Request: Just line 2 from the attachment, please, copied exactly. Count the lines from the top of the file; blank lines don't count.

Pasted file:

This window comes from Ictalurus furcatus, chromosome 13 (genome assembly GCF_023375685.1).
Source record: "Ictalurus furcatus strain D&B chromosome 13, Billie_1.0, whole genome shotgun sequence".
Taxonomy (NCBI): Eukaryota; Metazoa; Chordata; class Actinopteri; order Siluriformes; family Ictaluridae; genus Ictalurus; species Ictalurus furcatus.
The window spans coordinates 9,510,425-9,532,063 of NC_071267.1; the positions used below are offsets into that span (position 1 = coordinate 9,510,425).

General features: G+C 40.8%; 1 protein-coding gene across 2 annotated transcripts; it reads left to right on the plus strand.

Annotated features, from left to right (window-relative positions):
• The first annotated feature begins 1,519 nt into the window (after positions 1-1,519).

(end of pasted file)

Source record: "Ictalurus furcatus strain D&B chromosome 13, Billie_1.0, whole genome shotgun sequence".